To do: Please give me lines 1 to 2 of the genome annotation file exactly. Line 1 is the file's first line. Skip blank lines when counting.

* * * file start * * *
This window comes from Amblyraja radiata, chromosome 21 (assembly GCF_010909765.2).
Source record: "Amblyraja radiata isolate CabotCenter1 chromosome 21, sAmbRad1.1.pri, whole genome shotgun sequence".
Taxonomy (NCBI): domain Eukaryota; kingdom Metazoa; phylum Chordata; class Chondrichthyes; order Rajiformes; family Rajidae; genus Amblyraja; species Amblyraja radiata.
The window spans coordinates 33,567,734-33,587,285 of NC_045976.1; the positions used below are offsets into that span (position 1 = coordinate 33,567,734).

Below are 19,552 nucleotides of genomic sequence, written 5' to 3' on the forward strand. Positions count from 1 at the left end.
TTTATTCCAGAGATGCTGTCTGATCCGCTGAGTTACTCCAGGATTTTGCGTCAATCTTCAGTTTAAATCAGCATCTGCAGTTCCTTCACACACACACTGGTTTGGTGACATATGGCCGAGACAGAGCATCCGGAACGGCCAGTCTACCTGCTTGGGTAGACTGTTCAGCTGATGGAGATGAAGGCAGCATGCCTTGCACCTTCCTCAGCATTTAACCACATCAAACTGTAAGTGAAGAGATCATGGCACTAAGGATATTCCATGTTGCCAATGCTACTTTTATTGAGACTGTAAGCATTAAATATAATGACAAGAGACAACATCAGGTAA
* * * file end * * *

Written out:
This window comes from Amblyraja radiata, chromosome 21 (assembly GCF_010909765.2).
Source record: "Amblyraja radiata isolate CabotCenter1 chromosome 21, sAmbRad1.1.pri, whole genome shotgun sequence".